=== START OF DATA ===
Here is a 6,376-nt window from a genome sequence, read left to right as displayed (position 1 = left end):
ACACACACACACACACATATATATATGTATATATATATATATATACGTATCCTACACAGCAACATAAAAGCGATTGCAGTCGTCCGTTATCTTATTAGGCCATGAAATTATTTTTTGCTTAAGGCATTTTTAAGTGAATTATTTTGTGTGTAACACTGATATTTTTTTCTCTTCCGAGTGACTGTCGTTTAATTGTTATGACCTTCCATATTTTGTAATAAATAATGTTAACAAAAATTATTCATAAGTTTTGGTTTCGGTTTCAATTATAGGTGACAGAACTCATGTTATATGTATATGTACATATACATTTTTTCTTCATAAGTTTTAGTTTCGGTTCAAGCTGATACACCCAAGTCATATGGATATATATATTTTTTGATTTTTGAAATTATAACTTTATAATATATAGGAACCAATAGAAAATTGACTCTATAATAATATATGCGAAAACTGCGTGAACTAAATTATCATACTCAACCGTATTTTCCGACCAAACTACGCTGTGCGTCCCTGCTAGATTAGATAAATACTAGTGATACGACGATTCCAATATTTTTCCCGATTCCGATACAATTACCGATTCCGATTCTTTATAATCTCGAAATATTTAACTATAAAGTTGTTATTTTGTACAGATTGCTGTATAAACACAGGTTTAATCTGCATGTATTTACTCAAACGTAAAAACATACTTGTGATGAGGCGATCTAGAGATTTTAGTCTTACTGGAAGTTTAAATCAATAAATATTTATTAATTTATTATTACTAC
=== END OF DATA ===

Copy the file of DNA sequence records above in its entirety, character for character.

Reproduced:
Here is a 6,376-nt window from a genome sequence, read left to right as displayed (position 1 = left end):
ACACACACACACACACATATATATATGTATATATATATATATATACGTATCCTACACAGCAACATAAAAGCGATTGCAGTCGTCCGTTATCTTATTAGGCCATGAAATTATTTTTTGCTTAAGGCATTTTTAAGTGAATTATTTTGTGTGTAACACTGATATTTTTTTCTCTTCCGAGTGACTGTCGTTTAATTGTTATGACCTTCCATATTTTGTAATAAATAATGTTAACAAAAATTATTCATAAGTTTTGGTTTCGGTTTCAATTATAGGTGACAGAACTCATGTTATATGTATATGTACATATACATTTTTTCTTCATAAGTTTTAGTTTCGGTTCAAGCTGATACACCCAAGTCATATGGATATATATATTTTTTGATTTTTGAAATTATAACTTTATAATATATAGGAACCAATAGAAAATTGACTCTATAATAATATATGCGAAAACTGCGTGAACTAAATTATCATACTCAACCGTATTTTCCGACCAAACTACGCTGTGCGTCCCTGCTAGATTAGATAAATACTAGTGATACGACGATTCCAATATTTTTCCCGATTCCGATACAATTACCGATTCCGATTCTTTATAATCTCGAAATATTTAACTATAAAGTTGTTATTTTGTACAGATTGCTGTATAAACACAGGTTTAATCTGCATGTATTTACTCAAACGTAAAAACATACTTGTGATGAGGCGATCTAGAGATTTTAGTCTTACTGGAAGTTTAAATCAATAAATATTTATTAATTTATTATTACTAC